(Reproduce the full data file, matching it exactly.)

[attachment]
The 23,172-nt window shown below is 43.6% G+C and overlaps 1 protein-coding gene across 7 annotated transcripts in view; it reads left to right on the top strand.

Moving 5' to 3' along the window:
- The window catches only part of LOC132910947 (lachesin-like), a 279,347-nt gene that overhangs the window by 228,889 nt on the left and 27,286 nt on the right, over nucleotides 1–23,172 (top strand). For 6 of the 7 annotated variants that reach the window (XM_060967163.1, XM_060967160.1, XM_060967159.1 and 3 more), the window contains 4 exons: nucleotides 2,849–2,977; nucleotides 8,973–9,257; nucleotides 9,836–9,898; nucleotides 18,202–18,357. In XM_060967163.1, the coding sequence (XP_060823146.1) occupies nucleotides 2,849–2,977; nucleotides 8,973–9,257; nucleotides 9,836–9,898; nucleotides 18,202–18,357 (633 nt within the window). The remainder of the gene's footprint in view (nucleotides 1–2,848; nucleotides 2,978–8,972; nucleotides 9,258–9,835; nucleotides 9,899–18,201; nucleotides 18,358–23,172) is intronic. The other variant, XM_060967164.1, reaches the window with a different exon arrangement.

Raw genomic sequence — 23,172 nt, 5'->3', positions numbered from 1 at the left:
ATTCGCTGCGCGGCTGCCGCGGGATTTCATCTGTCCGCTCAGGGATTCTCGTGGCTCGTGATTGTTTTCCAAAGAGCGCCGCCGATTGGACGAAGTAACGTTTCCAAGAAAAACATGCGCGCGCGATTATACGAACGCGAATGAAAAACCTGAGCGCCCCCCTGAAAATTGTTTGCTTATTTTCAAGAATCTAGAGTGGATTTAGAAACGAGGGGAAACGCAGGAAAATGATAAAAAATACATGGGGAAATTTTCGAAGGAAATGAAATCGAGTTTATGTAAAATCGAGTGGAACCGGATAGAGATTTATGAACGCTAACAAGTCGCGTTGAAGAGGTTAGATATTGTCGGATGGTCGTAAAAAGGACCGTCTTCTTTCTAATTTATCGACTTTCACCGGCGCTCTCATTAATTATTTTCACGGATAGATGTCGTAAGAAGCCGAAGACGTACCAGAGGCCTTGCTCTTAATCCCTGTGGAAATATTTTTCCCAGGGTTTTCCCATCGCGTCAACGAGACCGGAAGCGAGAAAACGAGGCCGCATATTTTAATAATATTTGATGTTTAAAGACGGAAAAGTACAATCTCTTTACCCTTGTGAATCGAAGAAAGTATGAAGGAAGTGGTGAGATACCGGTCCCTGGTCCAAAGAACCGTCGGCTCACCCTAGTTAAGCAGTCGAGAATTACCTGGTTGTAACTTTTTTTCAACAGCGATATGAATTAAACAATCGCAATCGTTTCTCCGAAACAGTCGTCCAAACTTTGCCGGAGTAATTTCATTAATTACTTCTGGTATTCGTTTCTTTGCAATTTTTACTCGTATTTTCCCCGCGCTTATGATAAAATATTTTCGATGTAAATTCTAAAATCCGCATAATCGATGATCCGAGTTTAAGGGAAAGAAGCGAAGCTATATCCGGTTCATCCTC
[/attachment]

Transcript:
The 23,172-nt window shown below is 43.6% G+C and overlaps 1 protein-coding gene across 7 annotated transcripts in view; it reads left to right on the top strand.

Moving 5' to 3' along the window:
- The window catches only part of LOC132910947 (lachesin-like), a 279,347-nt gene that overhangs the window by 228,889 nt on the left and 27,286 nt on the right, over nucleotides 1–23,172 (top strand). For 6 of the 7 annotated variants that reach the window (XM_060967163.1, XM_060967160.1, XM_060967159.1 and 3 more), the window contains 4 exons: nucleotides 2,849–2,977; nucleotides 8,973–9,257; nucleotides 9,836–9,898; nucleotides 18,202–18,357. In XM_060967163.1, the coding sequence (XP_060823146.1) occupies nucleotides 2,849–2,977; nucleotides 8,973–9,257; nucleotides 9,836–9,898; nucleotides 18,202–18,357 (633 nt within the window). The remainder of the gene's footprint in view (nucleotides 1–2,848; nucleotides 2,978–8,972; nucleotides 9,258–9,835; nucleotides 9,899–18,201; nucleotides 18,358–23,172) is intronic. The other variant, XM_060967164.1, reaches the window with a different exon arrangement.

Raw genomic sequence — 23,172 nt, 5'->3', positions numbered from 1 at the left:
ATTCGCTGCGCGGCTGCCGCGGGATTTCATCTGTCCGCTCAGGGATTCTCGTGGCTCGTGATTGTTTTCCAAAGAGCGCCGCCGATTGGACGAAGTAACGTTTCCAAGAAAAACATGCGCGCGCGATTATACGAACGCGAATGAAAAACCTGAGCGCCCCCCTGAAAATTGTTTGCTTATTTTCAAGAATCTAGAGTGGATTTAGAAACGAGGGGAAACGCAGGAAAATGATAAAAAATACATGGGGAAATTTTCGAAGGAAATGAAATCGAGTTTATGTAAAATCGAGTGGAACCGGATAGAGATTTATGAACGCTAACAAGTCGCGTTGAAGAGGTTAGATATTGTCGGATGGTCGTAAAAAGGACCGTCTTCTTTCTAATTTATCGACTTTCACCGGCGCTCTCATTAATTATTTTCACGGATAGATGTCGTAAGAAGCCGAAGACGTACCAGAGGCCTTGCTCTTAATCCCTGTGGAAATATTTTTCCCAGGGTTTTCCCATCGCGTCAACGAGACCGGAAGCGAGAAAACGAGGCCGCATATTTTAATAATATTTGATGTTTAAAGACGGAAAAGTACAATCTCTTTACCCTTGTGAATCGAAGAAAGTATGAAGGAAGTGGTGAGATACCGGTCCCTGGTCCAAAGAACCGTCGGCTCACCCTAGTTAAGCAGTCGAGAATTACCTGGTTGTAACTTTTTTTCAACAGCGATATGAATTAAACAATCGCAATCGTTTCTCCGAAACAGTCGTCCAAACTTTGCCGGAGTAATTTCATTAATTACTTCTGGTATTCGTTTCTTTGCAATTTTTACTCGTATTTTCCCCGCGCTTATGATAAAATATTTTCGATGTAAATTCTAAAATCCGCATAATCGATGATCCGAGTTTAAGGGAAAGAAGCGAAGCTATATCCGGTTCATCCTC